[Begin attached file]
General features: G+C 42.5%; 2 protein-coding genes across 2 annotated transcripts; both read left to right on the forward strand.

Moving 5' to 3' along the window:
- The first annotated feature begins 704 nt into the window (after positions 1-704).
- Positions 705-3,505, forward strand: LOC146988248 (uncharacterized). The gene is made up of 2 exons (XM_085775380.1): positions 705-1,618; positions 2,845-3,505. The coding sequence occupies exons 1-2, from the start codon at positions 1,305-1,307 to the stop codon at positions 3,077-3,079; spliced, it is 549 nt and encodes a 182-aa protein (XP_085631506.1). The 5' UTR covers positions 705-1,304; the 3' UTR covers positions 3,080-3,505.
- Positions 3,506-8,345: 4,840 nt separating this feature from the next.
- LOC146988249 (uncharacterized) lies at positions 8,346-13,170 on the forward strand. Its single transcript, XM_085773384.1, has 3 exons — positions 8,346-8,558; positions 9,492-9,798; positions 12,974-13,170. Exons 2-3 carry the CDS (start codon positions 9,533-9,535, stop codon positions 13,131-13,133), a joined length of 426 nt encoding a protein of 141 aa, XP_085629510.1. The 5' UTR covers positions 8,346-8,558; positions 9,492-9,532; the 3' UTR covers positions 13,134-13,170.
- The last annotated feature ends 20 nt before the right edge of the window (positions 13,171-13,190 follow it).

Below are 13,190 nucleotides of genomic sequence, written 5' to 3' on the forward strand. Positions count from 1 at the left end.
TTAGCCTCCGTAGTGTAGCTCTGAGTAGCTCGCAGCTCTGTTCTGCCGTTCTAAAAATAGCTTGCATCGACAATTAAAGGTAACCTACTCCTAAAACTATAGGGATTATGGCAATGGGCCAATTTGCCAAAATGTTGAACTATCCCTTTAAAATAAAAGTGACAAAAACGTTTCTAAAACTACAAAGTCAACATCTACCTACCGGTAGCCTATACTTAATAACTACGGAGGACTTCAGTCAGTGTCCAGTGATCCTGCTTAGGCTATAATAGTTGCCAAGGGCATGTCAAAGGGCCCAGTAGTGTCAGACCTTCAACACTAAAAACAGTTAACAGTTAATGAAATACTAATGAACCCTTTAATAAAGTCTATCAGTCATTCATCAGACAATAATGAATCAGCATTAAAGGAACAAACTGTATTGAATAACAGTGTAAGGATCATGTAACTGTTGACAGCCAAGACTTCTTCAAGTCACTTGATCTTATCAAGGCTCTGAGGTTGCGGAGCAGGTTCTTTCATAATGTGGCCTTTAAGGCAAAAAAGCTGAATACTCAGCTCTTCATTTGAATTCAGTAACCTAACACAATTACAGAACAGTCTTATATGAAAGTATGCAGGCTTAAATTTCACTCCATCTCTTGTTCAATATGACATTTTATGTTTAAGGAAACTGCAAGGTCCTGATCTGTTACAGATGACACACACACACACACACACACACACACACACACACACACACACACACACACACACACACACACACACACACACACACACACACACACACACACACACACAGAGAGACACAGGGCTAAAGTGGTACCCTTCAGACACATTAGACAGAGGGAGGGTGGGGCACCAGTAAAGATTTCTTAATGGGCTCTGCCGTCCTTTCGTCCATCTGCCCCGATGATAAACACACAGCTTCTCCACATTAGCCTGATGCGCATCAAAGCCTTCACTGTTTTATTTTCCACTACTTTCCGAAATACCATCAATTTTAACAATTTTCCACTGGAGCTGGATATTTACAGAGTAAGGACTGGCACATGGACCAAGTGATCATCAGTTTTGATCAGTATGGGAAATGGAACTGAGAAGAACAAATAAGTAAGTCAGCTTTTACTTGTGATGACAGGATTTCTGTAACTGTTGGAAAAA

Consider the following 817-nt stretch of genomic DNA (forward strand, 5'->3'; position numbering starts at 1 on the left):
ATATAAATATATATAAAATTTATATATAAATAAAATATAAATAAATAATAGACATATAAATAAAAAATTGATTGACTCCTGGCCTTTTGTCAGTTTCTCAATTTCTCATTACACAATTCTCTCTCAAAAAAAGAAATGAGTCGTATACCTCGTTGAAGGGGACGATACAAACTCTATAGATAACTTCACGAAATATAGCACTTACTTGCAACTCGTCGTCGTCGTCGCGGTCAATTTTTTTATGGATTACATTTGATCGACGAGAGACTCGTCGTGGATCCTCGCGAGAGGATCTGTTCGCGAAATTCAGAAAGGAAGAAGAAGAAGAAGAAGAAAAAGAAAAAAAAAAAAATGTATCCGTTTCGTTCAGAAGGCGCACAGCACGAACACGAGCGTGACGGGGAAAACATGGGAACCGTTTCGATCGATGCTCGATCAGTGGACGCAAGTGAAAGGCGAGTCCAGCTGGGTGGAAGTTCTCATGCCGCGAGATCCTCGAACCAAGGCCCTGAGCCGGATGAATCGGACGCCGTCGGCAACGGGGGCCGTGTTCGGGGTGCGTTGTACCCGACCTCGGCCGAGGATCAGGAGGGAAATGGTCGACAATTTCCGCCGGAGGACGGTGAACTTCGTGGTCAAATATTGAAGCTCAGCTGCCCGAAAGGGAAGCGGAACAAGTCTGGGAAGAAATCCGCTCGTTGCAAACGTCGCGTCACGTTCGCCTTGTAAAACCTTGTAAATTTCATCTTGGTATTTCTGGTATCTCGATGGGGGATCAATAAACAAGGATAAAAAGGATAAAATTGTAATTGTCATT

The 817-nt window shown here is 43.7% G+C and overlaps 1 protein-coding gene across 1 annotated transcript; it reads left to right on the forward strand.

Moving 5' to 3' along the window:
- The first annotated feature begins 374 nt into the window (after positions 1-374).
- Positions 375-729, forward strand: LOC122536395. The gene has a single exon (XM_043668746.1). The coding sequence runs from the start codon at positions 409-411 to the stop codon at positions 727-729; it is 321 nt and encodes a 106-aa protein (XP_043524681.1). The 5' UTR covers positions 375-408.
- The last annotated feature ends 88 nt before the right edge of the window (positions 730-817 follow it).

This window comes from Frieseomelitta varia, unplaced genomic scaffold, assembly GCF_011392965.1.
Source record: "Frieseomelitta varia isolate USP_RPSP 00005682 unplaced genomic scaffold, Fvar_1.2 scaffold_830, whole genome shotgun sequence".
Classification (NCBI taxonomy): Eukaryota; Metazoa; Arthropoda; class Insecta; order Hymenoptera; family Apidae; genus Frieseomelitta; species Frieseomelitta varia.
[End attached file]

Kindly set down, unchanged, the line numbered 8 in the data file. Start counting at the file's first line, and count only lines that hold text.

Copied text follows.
Below are 13,190 nucleotides of genomic sequence, written 5' to 3' on the forward strand. Positions count from 1 at the left end.